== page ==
Chloride is another one of the body's major minerals. It is the most abundant anion (negatively charged particle) in the extracellular (outside the cell) fluid. It helps regulate the flow of fluids in the body.
Interestingly, chloride is considered a passive mineral in the body. This means that it doesn't make things happen, it simply responds to what is happening. As sodium levels change, chloride levels change. Or in the case of maintaining the acid-base balance it is influenced by bicarbonate levels.
Increased levels of chloride in a particular area pull fluid into that area. As levels drop then fluid is pulled away. Along with sodium and potassium, these minerals balance the osmotic pressure (the flow of fluid).
The main functions of chloride is fluid balance, the transfer of carbon dioxide from the tissues to the lungs via the blood, and the break down of food in the stomach in the form of hydrochloric acid (HCl). HCl activates the release of pepsinogen in the stomach which is important for B12 absorption and the production of the mucus that lines the stomach to protect it from the acid.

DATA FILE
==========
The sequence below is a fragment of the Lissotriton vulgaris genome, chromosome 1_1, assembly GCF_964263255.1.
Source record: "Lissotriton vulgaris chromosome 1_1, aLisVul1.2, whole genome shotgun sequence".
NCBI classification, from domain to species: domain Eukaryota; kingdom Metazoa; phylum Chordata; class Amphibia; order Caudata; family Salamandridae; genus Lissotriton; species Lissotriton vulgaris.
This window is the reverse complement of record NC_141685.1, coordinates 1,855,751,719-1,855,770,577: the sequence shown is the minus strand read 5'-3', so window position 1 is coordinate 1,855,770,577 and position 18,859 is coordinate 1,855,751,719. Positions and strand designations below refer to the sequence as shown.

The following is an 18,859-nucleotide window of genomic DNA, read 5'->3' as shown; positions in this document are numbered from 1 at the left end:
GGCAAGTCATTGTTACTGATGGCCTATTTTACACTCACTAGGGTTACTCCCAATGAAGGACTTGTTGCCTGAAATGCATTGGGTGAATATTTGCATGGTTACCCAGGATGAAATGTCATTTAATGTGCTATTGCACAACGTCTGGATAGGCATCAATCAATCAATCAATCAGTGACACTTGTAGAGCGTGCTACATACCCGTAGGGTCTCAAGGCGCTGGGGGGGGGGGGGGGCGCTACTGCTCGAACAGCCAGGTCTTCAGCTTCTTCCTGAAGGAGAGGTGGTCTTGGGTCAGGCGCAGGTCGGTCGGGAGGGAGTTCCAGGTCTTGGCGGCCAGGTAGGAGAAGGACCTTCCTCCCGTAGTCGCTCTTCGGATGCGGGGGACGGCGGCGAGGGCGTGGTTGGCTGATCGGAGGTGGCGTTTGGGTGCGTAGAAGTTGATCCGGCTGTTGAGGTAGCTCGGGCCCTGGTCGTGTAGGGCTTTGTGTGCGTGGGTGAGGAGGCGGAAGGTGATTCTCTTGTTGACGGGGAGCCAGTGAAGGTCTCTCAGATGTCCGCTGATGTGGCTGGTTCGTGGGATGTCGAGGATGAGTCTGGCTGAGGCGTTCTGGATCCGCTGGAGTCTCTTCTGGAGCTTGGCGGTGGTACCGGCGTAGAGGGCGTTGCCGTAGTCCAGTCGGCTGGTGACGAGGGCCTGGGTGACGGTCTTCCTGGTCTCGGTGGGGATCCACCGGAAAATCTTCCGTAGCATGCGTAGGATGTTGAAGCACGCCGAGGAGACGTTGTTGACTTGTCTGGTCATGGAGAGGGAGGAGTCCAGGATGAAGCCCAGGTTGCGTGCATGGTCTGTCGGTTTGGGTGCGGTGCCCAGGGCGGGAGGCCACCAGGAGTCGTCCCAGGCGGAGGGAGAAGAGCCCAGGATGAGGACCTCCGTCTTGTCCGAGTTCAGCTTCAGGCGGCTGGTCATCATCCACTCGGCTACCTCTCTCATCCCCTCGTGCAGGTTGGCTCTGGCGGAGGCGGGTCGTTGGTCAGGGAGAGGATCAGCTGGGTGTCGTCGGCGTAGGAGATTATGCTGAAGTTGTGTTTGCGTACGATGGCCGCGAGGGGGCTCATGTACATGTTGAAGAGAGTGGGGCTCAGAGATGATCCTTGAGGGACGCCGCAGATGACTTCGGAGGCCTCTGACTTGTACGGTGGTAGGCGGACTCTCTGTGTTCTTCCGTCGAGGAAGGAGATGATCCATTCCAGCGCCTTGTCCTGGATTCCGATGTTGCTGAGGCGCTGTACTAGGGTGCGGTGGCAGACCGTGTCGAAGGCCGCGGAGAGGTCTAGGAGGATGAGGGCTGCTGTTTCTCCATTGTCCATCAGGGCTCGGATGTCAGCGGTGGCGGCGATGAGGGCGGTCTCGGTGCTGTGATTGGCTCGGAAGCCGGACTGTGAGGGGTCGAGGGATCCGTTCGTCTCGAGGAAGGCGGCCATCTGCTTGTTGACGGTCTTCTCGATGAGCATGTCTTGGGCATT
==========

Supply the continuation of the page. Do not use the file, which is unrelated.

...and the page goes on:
Chloride is almost complete absorbed in the gastrointestinal tract where it is also secreted along with sodium and potassium. It is a mineral that can be poisonous if the recommended dose is exceeded or lead to excessive water retention.
The good thing about cell salts is they are not supplements but microbuses of the essential elements and nutrients. Therefore there isn't the same risk of taking too much. The salts trigger the body to do a check of what is going on and course correct if necessary.